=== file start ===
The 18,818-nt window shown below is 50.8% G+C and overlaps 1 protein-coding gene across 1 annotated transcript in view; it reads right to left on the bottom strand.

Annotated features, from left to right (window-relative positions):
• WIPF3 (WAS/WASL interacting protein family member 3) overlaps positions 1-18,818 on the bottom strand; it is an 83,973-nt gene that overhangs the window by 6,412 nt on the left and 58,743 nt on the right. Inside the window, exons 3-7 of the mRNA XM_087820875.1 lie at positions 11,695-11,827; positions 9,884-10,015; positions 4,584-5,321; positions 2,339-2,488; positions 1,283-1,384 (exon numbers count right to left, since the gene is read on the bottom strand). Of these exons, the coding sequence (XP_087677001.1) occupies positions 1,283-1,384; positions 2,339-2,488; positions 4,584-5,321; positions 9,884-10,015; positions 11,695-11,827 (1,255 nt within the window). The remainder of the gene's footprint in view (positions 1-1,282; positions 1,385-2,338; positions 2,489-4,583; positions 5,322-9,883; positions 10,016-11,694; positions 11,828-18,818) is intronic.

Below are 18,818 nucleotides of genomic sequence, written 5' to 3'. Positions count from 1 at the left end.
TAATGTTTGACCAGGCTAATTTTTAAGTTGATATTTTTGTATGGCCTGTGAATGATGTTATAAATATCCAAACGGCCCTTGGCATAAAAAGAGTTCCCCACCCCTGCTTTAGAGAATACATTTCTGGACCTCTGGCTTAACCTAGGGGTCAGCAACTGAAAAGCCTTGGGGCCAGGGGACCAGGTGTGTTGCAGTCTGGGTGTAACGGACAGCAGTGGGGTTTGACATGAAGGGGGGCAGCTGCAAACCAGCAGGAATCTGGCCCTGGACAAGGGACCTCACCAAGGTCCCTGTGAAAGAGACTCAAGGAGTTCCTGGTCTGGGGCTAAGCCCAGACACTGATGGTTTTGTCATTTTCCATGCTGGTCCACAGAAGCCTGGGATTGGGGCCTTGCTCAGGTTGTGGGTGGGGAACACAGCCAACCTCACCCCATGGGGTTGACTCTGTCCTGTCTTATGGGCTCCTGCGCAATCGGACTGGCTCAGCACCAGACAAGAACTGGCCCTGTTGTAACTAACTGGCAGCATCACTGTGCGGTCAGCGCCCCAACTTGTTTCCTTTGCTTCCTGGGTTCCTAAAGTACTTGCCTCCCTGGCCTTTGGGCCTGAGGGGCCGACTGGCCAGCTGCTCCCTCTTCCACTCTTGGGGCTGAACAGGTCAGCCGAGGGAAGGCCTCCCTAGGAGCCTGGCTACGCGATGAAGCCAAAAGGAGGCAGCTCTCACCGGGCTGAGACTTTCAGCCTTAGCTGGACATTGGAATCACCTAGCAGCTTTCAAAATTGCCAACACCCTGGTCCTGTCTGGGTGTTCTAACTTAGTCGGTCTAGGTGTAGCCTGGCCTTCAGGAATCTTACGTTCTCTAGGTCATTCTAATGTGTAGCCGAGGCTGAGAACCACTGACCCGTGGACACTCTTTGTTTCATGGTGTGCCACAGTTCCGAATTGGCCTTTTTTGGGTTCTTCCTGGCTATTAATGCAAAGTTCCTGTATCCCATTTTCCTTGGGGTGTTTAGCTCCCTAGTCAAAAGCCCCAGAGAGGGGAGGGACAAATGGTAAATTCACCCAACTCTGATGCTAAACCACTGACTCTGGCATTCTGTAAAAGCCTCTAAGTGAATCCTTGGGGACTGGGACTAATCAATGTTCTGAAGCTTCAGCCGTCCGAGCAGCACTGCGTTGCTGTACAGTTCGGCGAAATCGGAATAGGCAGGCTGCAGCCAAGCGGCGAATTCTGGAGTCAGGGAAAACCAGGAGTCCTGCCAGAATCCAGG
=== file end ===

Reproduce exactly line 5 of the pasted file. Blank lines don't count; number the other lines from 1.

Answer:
TAATGTTTGACCAGGCTAATTTTTAAGTTGATATTTTTGTATGGCCTGTGAATGATGTTATAAATATCCAAACGGCCCTTGGCATAAAAAGAGTTCCCCACCCCTGCTTTAGAGAATACATTTCTGGACCTCTGGCTTAACCTAGGGGTCAGCAACTGAAAAGCCTTGGGGCCAGGGGACCAGGTGTGTTGCAGTCTGGGTGTAACGGACAGCAGTGGGGTTTGACATGAAGGGGGGCAGCTGCAAACCAGCAGGAATCTGGCCCTGGACAAGGGACCTCACCAAGGTCCCTGTGAAAGAGACTCAAGGAGTTCCTGGTCTGGGGCTAAGCCCAGACACTGATGGTTTTGTCATTTTCCATGCTGGTCCACAGAAGCCTGGGATTGGGGCCTTGCTCAGGTTGTGGGTGGGGAACACAGCCAACCTCACCCCATGGGGTTGACTCTGTCCTGTCTTATGGGCTCCTGCGCAATCGGACTGGCTCAGCACCAGACAAGAACTGGCCCTGTTGTAACTAACTGGCAGCATCACTGTGCGGTCAGCGCCCCAACTTGTTTCCTTTGCTTCCTGGGTTCCTAAAGTACTTGCCTCCCTGGCCTTTGGGCCTGAGGGGCCGACTGGCCAGCTGCTCCCTCTTCCACTCTTGGGGCTGAACAGGTCAGCCGAGGGAAGGCCTCCCTAGGAGCCTGGCTACGCGATGAAGCCAAAAGGAGGCAGCTCTCACCGGGCTGAGACTTTCAGCCTTAGCTGGACATTGGAATCACCTAGCAGCTTTCAAAATTGCCAACACCCTGGTCCTGTCTGGGTGTTCTAACTTAGTCGGTCTAGGTGTAGCCTGGCCTTCAGGAATCTTACGTTCTCTAGGTCATTCTAATGTGTAGCCGAGGCTGAGAACCACTGACCCGTGGACACTCTTTGTTTCATGGTGTGCCACAGTTCCGAATTGGCCTTTTTTGGGTTCTTCCTGGCTATTAATGCAAAGTTCCTGTATCCCATTTTCCTTGGGGTGTTTAGCTCCCTAGTCAAAAGCCCCAGAGAGGGGAGGGACAAATGGTAAATTCACCCAACTCTGATGCTAAACCACTGACTCTGGCATTCTGTAAAAGCCTCTAAGTGAATCCTTGGGGACTGGGACTAATCAATGTTCTGAAGCTTCAGCCGTCCGAGCAGCACTGCGTTGCTGTACAGTTCGGCGAAATCGGAATAGGCAGGCTGCAGCCAAGCGGCGAATTCTGGAGTCAGGGAAAACCAGGAGTCCTGCCAGAATCCAGG